Dead Memories

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"Dead Memories"
Single by Slipknot
from the album All Hope Is Gone
Released December 1, 2008
Format Compact disc
Recorded February–June 2008 at Sound Farm in Jamaica, Iowa
Genre Alternative metal, heavy metal
Length 4:30
4:22 (radio edit)
Label Roadrunner
Writer(s) Corey Taylor, Paul Gray, Joey Jordison, Jim Root
Producer(s) Dave Fortman
Slipknot singles chronology
"Psychosocial"
(2008)
"Dead Memories"
(2008)
"Sulfur"
(2009)

"Dead Memories" is a song by American metal band Slipknot. The song was released as the third single from their fourth album All Hope Is Gone. The track was released on December 1, 2008.[1] The music video for the single was directed by P. R. Brown and Shawn Crahan. The video premiered on MTV2 on October 25, 2008.

Music video[edit]

The music video for "Dead Memories" was directed by P. R. Brown.[2] On September 30, 2008 the band's record label Roadrunner Records released a 15 second teaser video on YouTube which featured vocalist Corey Taylor in what appears to be a grave in torrential rain. The video premiered on MTV's Headbangers Ball on October 25, 2008 as part of the Headbangers Ball 20th anniversary special programming.[3] The treatment for the music video was percussionist Shawn Crahan's idea, Crahan calls the music video a "short film" and admits that it was a "very" expensive video. Crahan's initial idea was to have several rooms, he introduced the idea to vocalist Corey Taylor who decided what each room would be.

The music video starts off with Taylor walking from the Iowa State Capitol in downtown Des Moines into a rural area. Taylor walks through empty fields and begins to dig. He seemingly falls through the ground into a room below, now wearing a mask. The room is occupied by turntablist Sid Wilson, who is crawling on the walls and ceiling. Taylor opens the curtains, only to find the view obscured by earth, suggesting that the room is underground. Wilson tries to stop Taylor from leaving the room by grabbing his leg but Taylor manages to escape his grasp. He is able to leave the room and enter a second room, which is occupied by drummer Joey Jordison, who is being assisted and nursed by three women. Taylor spectates the scene, but does not interact with anybody, and then leaves the room. Jordison spots his reflection in a mirror and turns as Taylor exits. He enters a third room that is occupied by sampler and keyboardist Craig Jones. When Taylor enters the room, the video is solarized and remains so throughout the scene, although Taylor's actions suggest that the room is very dark. Taylor walks around Jones, who remains immobile throughout, and inspects his mask, touching one of the nails driven into it. Jones lights up a flare, which temporarily blinds Taylor, who then leaves.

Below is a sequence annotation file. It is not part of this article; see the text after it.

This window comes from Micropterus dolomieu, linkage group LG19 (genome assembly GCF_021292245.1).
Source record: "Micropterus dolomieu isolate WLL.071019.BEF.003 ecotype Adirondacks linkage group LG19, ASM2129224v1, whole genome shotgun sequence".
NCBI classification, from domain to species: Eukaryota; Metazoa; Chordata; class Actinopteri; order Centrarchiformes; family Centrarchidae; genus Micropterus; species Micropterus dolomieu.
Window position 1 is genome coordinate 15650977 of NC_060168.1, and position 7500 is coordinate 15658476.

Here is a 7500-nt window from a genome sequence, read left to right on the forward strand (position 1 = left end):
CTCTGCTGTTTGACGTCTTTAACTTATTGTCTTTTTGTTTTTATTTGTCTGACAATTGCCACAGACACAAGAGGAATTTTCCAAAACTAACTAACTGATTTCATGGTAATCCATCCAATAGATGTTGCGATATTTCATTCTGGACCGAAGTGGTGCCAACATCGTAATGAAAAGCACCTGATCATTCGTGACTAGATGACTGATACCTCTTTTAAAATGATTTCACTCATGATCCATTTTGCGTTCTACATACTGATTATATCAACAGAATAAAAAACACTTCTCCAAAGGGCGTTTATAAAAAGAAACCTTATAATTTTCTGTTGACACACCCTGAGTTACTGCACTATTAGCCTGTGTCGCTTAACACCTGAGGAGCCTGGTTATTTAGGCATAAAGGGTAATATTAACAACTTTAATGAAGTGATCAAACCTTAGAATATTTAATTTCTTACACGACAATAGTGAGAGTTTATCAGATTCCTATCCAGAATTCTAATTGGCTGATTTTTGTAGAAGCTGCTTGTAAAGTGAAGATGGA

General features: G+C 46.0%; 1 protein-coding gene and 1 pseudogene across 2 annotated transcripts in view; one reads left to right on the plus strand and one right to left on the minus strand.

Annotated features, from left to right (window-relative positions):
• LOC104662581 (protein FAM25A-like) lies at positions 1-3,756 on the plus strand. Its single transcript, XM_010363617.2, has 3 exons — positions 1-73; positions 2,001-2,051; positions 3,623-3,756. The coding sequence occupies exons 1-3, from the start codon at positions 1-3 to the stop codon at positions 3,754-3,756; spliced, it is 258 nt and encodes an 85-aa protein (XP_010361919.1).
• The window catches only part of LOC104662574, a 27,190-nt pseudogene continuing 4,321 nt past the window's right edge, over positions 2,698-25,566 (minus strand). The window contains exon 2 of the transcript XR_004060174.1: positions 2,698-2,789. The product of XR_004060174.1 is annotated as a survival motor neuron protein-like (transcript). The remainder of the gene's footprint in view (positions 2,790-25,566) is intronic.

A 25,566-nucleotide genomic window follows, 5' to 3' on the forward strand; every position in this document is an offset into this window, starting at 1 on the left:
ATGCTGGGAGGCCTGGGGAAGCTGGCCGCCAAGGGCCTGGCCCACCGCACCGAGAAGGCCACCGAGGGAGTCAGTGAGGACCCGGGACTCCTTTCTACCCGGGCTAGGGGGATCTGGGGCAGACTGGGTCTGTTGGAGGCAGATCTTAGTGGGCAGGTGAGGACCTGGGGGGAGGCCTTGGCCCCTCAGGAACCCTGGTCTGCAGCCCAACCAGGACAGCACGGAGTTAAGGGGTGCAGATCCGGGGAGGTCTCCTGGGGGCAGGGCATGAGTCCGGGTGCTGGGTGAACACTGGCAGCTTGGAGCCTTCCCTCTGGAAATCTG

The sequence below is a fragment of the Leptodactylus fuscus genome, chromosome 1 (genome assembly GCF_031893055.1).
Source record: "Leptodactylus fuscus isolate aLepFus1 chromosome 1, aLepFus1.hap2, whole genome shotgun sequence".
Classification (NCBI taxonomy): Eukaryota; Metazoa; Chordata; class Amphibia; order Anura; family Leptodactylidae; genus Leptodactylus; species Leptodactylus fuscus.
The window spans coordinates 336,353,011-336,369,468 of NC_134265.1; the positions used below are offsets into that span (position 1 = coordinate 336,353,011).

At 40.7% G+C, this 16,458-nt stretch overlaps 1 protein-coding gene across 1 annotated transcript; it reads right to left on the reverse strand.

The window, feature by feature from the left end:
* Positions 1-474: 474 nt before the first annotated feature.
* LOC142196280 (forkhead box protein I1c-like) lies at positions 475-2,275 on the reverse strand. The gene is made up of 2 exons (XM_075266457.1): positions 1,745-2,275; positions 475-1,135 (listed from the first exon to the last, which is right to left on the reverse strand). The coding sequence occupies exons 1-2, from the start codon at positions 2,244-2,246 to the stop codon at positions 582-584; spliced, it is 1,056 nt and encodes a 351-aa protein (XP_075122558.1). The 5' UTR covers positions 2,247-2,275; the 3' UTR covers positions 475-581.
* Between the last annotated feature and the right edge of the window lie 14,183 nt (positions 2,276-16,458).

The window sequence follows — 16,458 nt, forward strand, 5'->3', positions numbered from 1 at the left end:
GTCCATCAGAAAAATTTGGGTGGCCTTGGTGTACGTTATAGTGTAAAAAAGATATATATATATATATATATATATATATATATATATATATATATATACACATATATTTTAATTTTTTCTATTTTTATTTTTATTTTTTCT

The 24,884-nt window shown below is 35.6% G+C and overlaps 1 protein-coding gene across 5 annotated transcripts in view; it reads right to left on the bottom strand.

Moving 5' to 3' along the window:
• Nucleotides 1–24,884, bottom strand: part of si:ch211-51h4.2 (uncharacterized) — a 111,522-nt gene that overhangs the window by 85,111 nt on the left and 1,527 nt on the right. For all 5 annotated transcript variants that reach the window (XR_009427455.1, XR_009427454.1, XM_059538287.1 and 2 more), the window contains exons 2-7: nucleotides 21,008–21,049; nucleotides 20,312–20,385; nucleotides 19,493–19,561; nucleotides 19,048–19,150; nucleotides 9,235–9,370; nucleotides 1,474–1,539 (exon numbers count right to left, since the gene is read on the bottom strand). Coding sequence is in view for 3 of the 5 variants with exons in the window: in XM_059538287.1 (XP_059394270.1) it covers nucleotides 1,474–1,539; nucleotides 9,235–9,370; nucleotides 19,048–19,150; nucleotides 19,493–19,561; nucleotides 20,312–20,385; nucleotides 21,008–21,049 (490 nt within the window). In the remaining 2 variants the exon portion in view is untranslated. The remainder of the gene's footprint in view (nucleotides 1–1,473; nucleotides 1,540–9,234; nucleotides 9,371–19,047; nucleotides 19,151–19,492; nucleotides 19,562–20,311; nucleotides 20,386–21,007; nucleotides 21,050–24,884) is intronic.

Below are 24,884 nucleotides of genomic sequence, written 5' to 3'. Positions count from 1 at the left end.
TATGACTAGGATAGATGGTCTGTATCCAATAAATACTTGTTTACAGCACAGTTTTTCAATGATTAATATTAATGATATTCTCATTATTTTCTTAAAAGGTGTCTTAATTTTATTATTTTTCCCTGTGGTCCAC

Taylor enters a fourth room, which is occupied by then bassist Paul Gray. The room is filled with mirrors and when Taylor passes, he is reflected on them along with Gray. Taylor becomes noticeably unnerved and attempts to ascertain whether it is Gray or not by turning away from the mirror and back to it. He then waves and Gray uses the wrong hand, revealing that he is not a reflection. Gray advances, smashing the mirror, and his image appears in all the mirrors, visibly frightening Taylor. Backing away, Taylor falls backwards, and into another room, occupied by percussionist Shawn Crahan, who is dancing with several women. Again, just like in the second room with Jordison, he does not interact with anybody, although two women persuade him to stay. Taylor pushes his way into another room, which is occupied by guitarist Mick Thomson. The two stand off, and Taylor fails to push past Thomson several times. Thomson then advances towards Taylor, who bolts though the door he came through. He enters a seventh room which is occupied by guitarist James Root and several women, this time engaged in a pillow fight. Root spots Taylor but seems too caught up in the moment to interact with him. Taylor walks through the crowd into an eighth room, which is occupied by percussionist Chris Fehn, who is lighting candles. Taylor spectates and eventually blows a candle out while Fehn looks on. At the end of the video he emerges from the pit, where Taylor is also digging as shown at the beginning. On 5 November 2009, a 10 minute "short film" version of the video featuring narration by Corey Taylor was released.[4]